Martijn: It gives energy.
Charlotte: That makes me feel happy. It’s like kind of a confirmation that what you’re doing is cool. I mean, of course, you don’t need other people to say that, but the fact that they do is fun! My parents ask me when I’m on tour, “You’re going to tweet a lot, right? We want to know what you are doing”. Sometimes my parents are like, “Hey, I read on Twitter that you are eating healthy foods”.
Martijn: It is also a blessing because I’m SO bad, I suck so much with this stuff. I want to get to answer but I sound so bad. It’s also a guy thing … I have a feeling that girls are better at this kind of stuff. Set aside that. I don’t want to blame it on the general male side and have to blame it on myself.
Charlotte: Actually, I never heard the thing that girls are more computer nerds than guys. I never heard that one before. (laughs)
Martijn: Not really computer nerds. I mean like being thoughtful about having good contacts. That’s what I mean. It’s good that Charlotte does that.
I’m curious about the extent to which the art history degree Charlotte is studying now colours your lyrics writing? The lyrics in “April Rain” have a very strong visual element.
Charlotte: When “Lucidity” was recorded, I wasn’t at university yet and was 17. So that wasn’t like an influence back then. The lyrics for “The Gathering” were written by Guus and there were some songs written by another guy who had some really poetic stuff on there, which was really cool. I kind of needed a dictionary for some it, though. They are not my words but I was in a band with him before and he really influenced me in the way you look at lyrics. Still, it is a very different kind of lyrics than ones that I would write.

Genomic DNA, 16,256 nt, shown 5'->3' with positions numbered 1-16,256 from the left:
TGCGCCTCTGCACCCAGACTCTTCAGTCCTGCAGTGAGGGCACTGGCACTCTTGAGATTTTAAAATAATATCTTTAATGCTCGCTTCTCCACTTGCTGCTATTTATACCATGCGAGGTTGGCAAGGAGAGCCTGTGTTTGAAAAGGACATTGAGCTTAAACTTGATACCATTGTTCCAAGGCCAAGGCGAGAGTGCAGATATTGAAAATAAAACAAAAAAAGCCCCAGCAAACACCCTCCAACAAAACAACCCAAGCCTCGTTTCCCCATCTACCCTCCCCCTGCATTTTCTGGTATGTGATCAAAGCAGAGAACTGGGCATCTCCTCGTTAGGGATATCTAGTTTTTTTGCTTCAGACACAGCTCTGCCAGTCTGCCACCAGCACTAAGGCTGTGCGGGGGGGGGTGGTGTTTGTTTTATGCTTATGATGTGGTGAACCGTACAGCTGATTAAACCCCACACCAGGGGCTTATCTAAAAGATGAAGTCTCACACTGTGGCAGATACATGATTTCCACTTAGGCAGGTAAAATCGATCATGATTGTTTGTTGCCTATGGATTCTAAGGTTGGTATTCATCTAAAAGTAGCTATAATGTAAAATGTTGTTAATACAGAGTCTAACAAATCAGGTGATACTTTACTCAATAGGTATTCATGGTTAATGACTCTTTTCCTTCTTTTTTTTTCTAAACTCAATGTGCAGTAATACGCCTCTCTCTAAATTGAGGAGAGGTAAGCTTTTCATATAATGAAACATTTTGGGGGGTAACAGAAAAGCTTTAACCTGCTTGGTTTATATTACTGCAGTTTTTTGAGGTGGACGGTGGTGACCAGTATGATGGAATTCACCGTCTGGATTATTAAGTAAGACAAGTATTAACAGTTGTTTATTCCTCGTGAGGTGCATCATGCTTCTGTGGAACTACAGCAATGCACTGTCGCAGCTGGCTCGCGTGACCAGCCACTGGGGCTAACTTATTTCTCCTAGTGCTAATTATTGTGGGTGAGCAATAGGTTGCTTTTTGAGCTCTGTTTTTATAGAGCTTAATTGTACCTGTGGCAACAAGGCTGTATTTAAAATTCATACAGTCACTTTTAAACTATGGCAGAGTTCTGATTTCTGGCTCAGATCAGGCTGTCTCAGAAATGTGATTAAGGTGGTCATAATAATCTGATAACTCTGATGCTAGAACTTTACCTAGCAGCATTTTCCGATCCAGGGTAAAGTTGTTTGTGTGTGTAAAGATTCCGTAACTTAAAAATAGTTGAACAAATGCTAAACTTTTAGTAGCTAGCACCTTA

Martijn: But also very complicated words sometimes.
Charlotte: They were REALLY good-sounding and with a really good metronome to it. They were really well thought over and excellent. But it is still different when it’s your own thoughts put to words. And from that, I think it has changed much from “Lucidity” to “April Rain”. I guess those are a little bit more personal. But on the other hand, when you are talking about really regular things — like things that happen to you in day-to-day life — it is interesting to put them in a different kind of form. If you look at the art history study, it helps to have a different way to say something. Like if you are looking at “Virtue and Vice”, it is about the virtues and the vices. You are talking about wanting to be something better and reaching out to them and saying, “I wish I was more like this virtue, or I wish I didn’t have so much of that vice in me”. It is just a more interesting way to say actually the things that I guess everyone thinks about every once in a while. So you keep them lyrically interesting but still comprehensible.
I’m feeling kind of lazy. So Charlotte, why don’t you ask Martijn some questions. And Martijn, what would you like to ask Charlotte? The ruder, the better actually … please do my job for me. J